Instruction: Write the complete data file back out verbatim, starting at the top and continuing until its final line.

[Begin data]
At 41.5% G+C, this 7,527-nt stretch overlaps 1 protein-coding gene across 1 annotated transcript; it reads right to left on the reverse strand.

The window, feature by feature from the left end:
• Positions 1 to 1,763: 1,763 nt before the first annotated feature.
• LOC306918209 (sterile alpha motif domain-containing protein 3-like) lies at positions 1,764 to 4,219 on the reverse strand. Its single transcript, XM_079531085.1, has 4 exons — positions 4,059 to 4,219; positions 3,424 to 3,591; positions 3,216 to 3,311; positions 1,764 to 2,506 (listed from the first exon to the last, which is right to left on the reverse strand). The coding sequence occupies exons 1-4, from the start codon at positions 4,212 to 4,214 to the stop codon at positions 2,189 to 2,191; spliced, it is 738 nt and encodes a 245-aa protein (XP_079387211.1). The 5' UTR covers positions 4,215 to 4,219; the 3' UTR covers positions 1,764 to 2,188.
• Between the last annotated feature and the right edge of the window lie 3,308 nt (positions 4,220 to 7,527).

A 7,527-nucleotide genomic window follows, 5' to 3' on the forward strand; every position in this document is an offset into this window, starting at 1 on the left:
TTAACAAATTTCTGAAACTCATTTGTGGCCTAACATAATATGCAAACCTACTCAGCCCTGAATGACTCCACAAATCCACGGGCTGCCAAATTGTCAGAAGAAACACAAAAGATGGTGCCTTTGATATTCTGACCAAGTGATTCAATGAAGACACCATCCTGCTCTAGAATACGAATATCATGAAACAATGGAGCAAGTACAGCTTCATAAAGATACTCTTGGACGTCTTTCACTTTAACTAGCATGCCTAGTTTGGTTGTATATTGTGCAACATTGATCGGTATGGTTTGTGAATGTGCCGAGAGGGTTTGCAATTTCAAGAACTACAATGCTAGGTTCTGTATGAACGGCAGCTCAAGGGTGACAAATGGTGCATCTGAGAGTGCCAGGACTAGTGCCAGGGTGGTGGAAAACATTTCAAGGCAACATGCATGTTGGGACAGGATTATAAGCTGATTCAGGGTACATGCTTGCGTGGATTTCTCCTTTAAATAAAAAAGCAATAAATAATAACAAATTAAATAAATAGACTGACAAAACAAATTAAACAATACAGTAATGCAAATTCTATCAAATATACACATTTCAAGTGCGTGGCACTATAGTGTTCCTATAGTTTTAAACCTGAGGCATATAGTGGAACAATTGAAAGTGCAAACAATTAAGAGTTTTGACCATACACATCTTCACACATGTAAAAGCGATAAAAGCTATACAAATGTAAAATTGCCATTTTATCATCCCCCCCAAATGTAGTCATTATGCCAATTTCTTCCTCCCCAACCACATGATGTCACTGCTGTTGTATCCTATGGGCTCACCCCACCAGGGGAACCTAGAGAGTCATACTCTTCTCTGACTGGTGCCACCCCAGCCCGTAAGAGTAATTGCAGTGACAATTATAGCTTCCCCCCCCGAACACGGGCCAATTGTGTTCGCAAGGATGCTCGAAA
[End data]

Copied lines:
At 41.5% G+C, this 7,527-nt stretch overlaps 1 protein-coding gene across 1 annotated transcript; it reads right to left on the reverse strand.

The window, feature by feature from the left end:
• Positions 1 to 1,763: 1,763 nt before the first annotated feature.
• LOC306918209 (sterile alpha motif domain-containing protein 3-like) lies at positions 1,764 to 4,219 on the reverse strand. Its single transcript, XM_079531085.1, has 4 exons — positions 4,059 to 4,219; positions 3,424 to 3,591; positions 3,216 to 3,311; positions 1,764 to 2,506 (listed from the first exon to the last, which is right to left on the reverse strand). The coding sequence occupies exons 1-4, from the start codon at positions 4,212 to 4,214 to the stop codon at positions 2,189 to 2,191; spliced, it is 738 nt and encodes a 245-aa protein (XP_079387211.1). The 5' UTR covers positions 4,215 to 4,219; the 3' UTR covers positions 1,764 to 2,188.
• Between the last annotated feature and the right edge of the window lie 3,308 nt (positions 4,220 to 7,527).

A 7,527-nucleotide genomic window follows, 5' to 3' on the forward strand; every position in this document is an offset into this window, starting at 1 on the left:
TTAACAAATTTCTGAAACTCATTTGTGGCCTAACATAATATGCAAACCTACTCAGCCCTGAATGACTCCACAAATCCACGGGCTGCCAAATTGTCAGAAGAAACACAAAAGATGGTGCCTTTGATATTCTGACCAAGTGATTCAATGAAGACACCATCCTGCTCTAGAATACGAATATCATGAAACAATGGAGCAAGTACAGCTTCATAAAGATACTCTTGGACGTCTTTCACTTTAACTAGCATGCCTAGTTTGGTTGTATATTGTGCAACATTGATCGGTATGGTTTGTGAATGTGCCGAGAGGGTTTGCAATTTCAAGAACTACAATGCTAGGTTCTGTATGAACGGCAGCTCAAGGGTGACAAATGGTGCATCTGAGAGTGCCAGGACTAGTGCCAGGGTGGTGGAAAACATTTCAAGGCAACATGCATGTTGGGACAGGATTATAAGCTGATTCAGGGTACATGCTTGCGTGGATTTCTCCTTTAAATAAAAAAGCAATAAATAATAACAAATTAAATAAATAGACTGACAAAACAAATTAAACAATACAGTAATGCAAATTCTATCAAATATACACATTTCAAGTGCGTGGCACTATAGTGTTCCTATAGTTTTAAACCTGAGGCATATAGTGGAACAATTGAAAGTGCAAACAATTAAGAGTTTTGACCATACACATCTTCACACATGTAAAAGCGATAAAAGCTATACAAATGTAAAATTGCCATTTTATCATCCCCCCCAAATGTAGTCATTATGCCAATTTCTTCCTCCCCAACCACATGATGTCACTGCTGTTGTATCCTATGGGCTCACCCCACCAGGGGAACCTAGAGAGTCATACTCTTCTCTGACTGGTGCCACCCCAGCCCGTAAGAGTAATTGCAGTGACAATTATAGCTTCCCCCCCCGAACACGGGCCAATTGTGTTCGCAAGGATGCTCGAAA